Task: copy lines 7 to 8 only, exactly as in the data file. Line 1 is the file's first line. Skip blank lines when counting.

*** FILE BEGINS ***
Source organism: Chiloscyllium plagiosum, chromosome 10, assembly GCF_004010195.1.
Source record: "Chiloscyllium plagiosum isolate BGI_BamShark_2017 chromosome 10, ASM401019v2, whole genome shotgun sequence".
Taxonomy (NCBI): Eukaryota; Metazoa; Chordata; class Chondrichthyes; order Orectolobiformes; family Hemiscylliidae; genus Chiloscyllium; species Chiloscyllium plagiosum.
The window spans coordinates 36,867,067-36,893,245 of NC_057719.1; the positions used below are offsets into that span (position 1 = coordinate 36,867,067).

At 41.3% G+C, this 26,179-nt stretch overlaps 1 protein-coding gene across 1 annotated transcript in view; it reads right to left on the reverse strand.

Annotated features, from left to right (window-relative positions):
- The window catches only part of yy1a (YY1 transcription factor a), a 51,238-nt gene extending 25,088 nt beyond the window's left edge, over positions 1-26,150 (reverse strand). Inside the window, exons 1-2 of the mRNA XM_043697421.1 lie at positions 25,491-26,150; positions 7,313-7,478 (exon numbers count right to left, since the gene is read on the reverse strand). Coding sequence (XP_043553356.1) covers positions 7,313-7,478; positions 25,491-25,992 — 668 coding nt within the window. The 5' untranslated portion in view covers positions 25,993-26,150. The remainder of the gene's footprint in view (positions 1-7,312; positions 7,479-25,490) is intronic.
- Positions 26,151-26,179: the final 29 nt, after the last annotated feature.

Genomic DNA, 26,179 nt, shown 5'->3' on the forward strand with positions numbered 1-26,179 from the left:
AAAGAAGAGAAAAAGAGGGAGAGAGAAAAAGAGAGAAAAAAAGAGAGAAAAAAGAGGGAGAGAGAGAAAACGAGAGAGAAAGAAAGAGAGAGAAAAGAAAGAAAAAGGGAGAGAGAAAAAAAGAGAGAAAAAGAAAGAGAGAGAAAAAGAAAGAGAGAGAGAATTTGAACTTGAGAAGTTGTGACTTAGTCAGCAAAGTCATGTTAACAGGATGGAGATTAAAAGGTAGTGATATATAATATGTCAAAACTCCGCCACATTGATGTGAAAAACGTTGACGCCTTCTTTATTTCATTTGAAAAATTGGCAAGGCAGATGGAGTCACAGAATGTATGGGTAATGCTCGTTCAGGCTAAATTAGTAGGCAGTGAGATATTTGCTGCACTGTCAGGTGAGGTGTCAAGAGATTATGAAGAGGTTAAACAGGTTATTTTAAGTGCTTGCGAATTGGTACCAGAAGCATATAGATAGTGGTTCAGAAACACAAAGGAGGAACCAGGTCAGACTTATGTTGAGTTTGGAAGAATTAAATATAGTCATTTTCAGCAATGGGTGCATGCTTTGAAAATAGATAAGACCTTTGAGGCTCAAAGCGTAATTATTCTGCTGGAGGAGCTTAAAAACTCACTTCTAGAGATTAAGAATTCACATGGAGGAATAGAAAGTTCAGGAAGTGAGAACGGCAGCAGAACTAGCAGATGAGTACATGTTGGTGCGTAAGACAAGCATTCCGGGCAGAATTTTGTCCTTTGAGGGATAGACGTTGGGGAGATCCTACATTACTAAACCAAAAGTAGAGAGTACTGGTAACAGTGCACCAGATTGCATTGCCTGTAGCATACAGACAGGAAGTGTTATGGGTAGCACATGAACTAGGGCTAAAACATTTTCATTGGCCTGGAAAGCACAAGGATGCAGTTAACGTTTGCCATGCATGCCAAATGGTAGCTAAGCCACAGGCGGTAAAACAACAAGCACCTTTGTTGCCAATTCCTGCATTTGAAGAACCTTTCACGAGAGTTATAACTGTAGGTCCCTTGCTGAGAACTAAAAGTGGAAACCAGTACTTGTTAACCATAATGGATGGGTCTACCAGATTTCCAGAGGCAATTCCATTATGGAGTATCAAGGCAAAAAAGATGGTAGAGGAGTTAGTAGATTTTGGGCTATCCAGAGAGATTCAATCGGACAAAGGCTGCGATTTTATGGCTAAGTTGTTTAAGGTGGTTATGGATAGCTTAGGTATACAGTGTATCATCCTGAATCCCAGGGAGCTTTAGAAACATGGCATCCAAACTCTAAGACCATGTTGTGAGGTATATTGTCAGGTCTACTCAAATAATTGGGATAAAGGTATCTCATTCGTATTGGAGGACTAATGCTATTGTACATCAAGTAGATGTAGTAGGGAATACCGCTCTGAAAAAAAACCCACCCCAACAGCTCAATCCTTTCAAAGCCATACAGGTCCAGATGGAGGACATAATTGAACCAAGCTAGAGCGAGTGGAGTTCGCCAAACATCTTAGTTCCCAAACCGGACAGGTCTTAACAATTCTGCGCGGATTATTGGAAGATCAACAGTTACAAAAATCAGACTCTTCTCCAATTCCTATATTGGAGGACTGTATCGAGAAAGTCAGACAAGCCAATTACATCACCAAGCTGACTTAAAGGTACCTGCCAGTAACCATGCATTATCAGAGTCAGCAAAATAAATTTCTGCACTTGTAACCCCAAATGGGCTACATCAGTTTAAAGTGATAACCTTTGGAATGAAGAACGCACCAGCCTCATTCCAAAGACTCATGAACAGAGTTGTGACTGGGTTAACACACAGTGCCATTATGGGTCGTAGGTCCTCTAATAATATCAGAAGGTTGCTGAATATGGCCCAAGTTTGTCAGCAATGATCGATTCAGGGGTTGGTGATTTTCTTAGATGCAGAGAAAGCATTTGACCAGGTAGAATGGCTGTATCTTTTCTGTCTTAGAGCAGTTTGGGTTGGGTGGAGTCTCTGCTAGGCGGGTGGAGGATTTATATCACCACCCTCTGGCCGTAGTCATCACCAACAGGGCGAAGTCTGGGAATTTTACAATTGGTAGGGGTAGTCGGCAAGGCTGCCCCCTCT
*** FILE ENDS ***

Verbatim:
- The window catches only part of yy1a (YY1 transcription factor a), a 51,238-nt gene extending 25,088 nt beyond the window's left edge, over positions 1-26,150 (reverse strand). Inside the window, exons 1-2 of the mRNA XM_043697421.1 lie at positions 25,491-26,150; positions 7,313-7,478 (exon numbers count right to left, since the gene is read on the reverse strand). Coding sequence (XP_043553356.1) covers positions 7,313-7,478; positions 25,491-25,992 — 668 coding nt within the window. The 5' untranslated portion in view covers positions 25,993-26,150. The remainder of the gene's footprint in view (positions 1-7,312; positions 7,479-25,490) is intronic.
- Positions 26,151-26,179: the final 29 nt, after the last annotated feature.